ATI Radeon HD 2900 XT: Calling a Spade a Spadeby Derek Wilson on May 14, 2007 12:04 PM EST
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The New Video Decode Pipeline: UVD
UPDATE: Since the launch of the HD 2900 XT, we've learned that all HD 2000 series parts except the high end R600 based parts will have UVD. This means that the HD 2900 XT will feature the same video decode acceleration offered on the R5xx hardware. As higher end cards are usually paired with faster CPUs, AMD feels that UVD on R600 is unnecessary.
This comes as a bit of a surprise to us and to certain board partners who's box art claims UVD as a feature of the HD 2900 XT. We do apologize for any confusion we may have caused at launch.
NVIDIA beat AMD to the punch with their full H.264 decode acceleration on G86/G84. Of course, AMD is one upping NVIDIA this time around, as their UVD (Unified Video Decode) architecture is also capable of decoding VLC bitstreams on all three HD media codecs. This means that there are no cases where AMD hardware will not handle 100% of the video decode process (after the CPU has dealt with pulling the encrypted content off the disk and preparing it to send to the GPU that is).
Here's a diagram of the landscape as it stands now. Notice that G80 is not capable of the bitstream decode or the inverse transformation (either iDCT or otherwise), but G84/G86 come very close to matching AMD's capabilities.
At the same time, we should remember that bitstream decode is only really heavy under H.264. Certainly VC-1 and MPEG-2 will see some benefit, but they are already fairly manageable. NVIDIA stated that building the hardware to handle VLC bitstreams wouldn't have a high enough return on investment. AMD, however, indicated that their bitstream processors are at least a little bit adaptable and it wasn't that difficult to include VLC decode.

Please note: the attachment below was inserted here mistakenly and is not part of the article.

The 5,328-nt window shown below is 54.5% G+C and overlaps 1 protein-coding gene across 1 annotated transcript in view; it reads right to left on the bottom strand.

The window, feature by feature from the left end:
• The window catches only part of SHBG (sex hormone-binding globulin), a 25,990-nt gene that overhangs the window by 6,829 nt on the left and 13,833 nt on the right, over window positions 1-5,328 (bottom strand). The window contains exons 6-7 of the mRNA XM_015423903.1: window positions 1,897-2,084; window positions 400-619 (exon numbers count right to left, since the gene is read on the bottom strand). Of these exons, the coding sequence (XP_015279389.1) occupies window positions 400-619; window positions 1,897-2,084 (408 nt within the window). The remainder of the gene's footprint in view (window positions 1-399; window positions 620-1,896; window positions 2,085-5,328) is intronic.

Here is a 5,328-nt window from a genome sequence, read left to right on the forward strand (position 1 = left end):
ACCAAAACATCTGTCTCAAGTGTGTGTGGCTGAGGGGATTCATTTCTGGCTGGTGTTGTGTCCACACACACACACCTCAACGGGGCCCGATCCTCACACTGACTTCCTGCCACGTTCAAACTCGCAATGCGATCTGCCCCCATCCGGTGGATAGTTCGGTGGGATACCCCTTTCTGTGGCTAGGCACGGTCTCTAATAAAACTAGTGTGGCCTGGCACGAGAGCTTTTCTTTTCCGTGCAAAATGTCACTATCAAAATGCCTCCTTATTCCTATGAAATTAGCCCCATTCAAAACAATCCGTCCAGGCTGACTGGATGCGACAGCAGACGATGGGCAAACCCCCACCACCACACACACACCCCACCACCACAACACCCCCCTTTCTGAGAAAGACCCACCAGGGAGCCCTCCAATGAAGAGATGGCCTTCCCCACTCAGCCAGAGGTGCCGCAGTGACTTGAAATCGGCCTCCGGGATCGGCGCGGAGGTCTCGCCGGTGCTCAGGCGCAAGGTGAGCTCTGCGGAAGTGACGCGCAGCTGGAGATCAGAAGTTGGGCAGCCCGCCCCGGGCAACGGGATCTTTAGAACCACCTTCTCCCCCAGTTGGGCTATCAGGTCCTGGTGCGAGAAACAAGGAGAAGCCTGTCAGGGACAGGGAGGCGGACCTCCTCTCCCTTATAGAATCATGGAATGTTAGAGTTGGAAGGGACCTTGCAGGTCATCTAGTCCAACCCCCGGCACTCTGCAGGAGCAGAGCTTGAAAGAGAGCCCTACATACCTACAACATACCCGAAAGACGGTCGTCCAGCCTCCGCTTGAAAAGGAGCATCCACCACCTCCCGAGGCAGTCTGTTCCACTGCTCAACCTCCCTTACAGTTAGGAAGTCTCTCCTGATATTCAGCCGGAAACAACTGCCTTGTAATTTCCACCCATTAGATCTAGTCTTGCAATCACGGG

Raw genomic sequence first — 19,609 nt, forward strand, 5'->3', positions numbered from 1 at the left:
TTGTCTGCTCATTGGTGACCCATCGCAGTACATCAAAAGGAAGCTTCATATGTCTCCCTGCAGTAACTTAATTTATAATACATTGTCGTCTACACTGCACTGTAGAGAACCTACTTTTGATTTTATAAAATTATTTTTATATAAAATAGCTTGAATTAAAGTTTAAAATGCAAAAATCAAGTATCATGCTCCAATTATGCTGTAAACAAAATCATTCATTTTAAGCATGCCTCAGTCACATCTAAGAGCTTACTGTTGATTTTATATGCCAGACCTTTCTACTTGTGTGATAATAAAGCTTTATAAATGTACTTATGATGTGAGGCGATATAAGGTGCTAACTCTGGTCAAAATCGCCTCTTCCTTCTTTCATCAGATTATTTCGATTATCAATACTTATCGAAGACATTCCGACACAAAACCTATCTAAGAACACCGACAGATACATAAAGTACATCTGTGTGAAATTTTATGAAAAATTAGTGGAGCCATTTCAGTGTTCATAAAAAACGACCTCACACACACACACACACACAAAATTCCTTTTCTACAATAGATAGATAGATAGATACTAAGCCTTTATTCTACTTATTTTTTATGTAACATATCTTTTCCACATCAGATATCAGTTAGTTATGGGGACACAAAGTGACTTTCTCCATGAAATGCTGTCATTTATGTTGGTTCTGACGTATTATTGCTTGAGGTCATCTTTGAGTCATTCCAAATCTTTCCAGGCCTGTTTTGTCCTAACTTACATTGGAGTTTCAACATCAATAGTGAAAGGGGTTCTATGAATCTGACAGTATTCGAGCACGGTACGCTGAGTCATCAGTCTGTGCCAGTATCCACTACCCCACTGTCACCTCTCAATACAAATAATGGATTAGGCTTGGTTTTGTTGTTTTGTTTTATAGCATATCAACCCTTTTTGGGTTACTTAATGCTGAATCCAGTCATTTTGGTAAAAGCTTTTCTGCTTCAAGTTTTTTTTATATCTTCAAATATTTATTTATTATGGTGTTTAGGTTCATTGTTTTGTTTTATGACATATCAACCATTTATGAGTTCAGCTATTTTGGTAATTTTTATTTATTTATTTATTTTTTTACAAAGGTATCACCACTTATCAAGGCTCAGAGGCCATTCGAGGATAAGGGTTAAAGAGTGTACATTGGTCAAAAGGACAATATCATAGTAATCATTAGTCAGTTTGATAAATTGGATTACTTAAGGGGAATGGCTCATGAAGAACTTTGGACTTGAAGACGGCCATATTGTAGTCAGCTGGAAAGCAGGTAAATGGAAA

Either way, the best way to figure out what's going on is to take a look at performance and see if there really is any advantage to R600 over G86. Unfortunately, try as we might, we could not get UVD to work with the current drivers provided by AMD and the PowerDVD release that is supposed to enable the hardware acceleration on HD 2000 series parts. We will have to take a second look at hardware decode when AMD and CyberLink or Intervideo get their software in order.
For now, our information leads us to believe that performance won't be hugely improved over G84/G86 in MPEG-2 and VC-1 CPU offloading. Where we might start to see a difference is in AMD's 65nm HD 2000 and mobility series parts. These have the potential to decrease power consumption by large amounts and provide quiet running systems for HTPCs, or longer battery life for notebooks. We will have to wait to get our hands on the higher volume R6xx based parts though. Also worth nothing is that AMD's high-end hardware does something that NVIDIA's 8800 series cards currently don't, so NVIDIA users that want fast H.264 decoding support are stuck with slower 3D performance.